Among the 50 largest ETFs, index-based funds, only one is an actively managed fund (JPMorgan Equity Premium Income Fund).

Largest ETFs globally

The AUM (assets under management) of an ETF refers to the total market value of all of its assets — including cash and investments in various securities. The AUM can fluctuate based on investors putting more cash into the ETF or via changes in the value of the securities within the ETF’s portfolio.

Notably, all of the funds on this list represent index funds — none are actively managed funds seeking to beat the market. Additionally, only four separate ETF issuers are present on the list: State Street (SPDR), BlackRock (iShares), Vanguard and Invesco. Even if the list were expanded to include the largest 25 ETFs, such would remain the case.

Number of ETFs by year

The first ETF traded on a U.S. stock exchange was created in the 1990s. Since then, they have proven to be extremely popular investment products among both individual and institutional investors, as evidenced by their growing numbers. Without exception, the total number of ETFs has grown every year since 2003.

Net assets of ETFs in the U.S.

The popularity of ETFs has skyrocketed over the past two decades, as has the total AUM of this type of fund. The AUM of ETFs in the U.S. stood at just $102 billion in 2002 — a total that grew to approximately $6.44 trillion by 2022.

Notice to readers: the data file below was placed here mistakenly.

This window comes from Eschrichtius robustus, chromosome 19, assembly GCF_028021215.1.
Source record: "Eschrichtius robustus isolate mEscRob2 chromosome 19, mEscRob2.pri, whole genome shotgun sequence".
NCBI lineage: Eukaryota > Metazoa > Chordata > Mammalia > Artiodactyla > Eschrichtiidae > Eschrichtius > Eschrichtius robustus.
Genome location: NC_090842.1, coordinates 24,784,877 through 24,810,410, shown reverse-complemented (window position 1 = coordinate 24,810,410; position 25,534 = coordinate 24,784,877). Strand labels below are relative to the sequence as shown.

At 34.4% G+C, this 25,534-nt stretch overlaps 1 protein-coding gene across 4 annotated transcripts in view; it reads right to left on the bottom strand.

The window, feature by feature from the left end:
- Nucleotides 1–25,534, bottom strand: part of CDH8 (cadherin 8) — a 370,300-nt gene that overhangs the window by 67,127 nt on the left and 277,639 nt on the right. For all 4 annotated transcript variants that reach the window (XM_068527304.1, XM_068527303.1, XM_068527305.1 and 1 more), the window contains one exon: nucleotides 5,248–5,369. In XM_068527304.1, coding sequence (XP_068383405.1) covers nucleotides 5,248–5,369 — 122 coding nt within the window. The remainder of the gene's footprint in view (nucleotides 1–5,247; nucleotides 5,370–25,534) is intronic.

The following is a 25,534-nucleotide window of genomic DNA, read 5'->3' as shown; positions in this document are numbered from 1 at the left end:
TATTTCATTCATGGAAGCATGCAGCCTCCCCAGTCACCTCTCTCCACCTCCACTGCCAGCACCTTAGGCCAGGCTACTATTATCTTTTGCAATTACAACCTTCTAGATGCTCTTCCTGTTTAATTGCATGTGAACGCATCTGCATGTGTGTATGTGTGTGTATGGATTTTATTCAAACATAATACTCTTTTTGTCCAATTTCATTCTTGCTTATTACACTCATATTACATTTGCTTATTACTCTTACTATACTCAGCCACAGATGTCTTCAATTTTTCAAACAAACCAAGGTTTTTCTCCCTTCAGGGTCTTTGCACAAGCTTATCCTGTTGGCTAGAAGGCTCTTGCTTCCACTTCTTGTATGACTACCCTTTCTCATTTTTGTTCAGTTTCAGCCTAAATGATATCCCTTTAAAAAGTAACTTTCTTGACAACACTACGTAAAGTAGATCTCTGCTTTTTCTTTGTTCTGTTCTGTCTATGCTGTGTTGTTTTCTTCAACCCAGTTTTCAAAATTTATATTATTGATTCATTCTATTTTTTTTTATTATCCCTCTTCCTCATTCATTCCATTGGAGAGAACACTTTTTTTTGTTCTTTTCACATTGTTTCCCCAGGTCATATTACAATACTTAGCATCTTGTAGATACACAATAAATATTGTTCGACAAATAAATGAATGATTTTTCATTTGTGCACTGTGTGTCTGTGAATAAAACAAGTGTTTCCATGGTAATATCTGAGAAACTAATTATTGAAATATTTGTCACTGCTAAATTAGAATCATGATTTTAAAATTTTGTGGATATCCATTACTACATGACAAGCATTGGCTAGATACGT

Although 2022’s stock market declines decreased the cumulative amount of assets held by ETFs by nearly $745 billion, the percentage increase between 2002 and 2022 is a staggering 6,214%.

ETF pros and cons

As with any investment vehicle, ETFs come with both advantages and disadvantages that investors need to weigh when considering adding them to a portfolio.

pros and cons of ETFs infographic


  • Trading flexibility: ETFs can be traded like stocks, perhaps the biggest differentiator between an ETF and a mutual fund. Investors can buy and sell shares in ETFs throughout the trading day.
  • Tax efficiency: ETFs are designed with tax efficiency in mind. Index-based ETFs in particular tend to have a low number of taxable transactions, and capital gains distributions are minimized.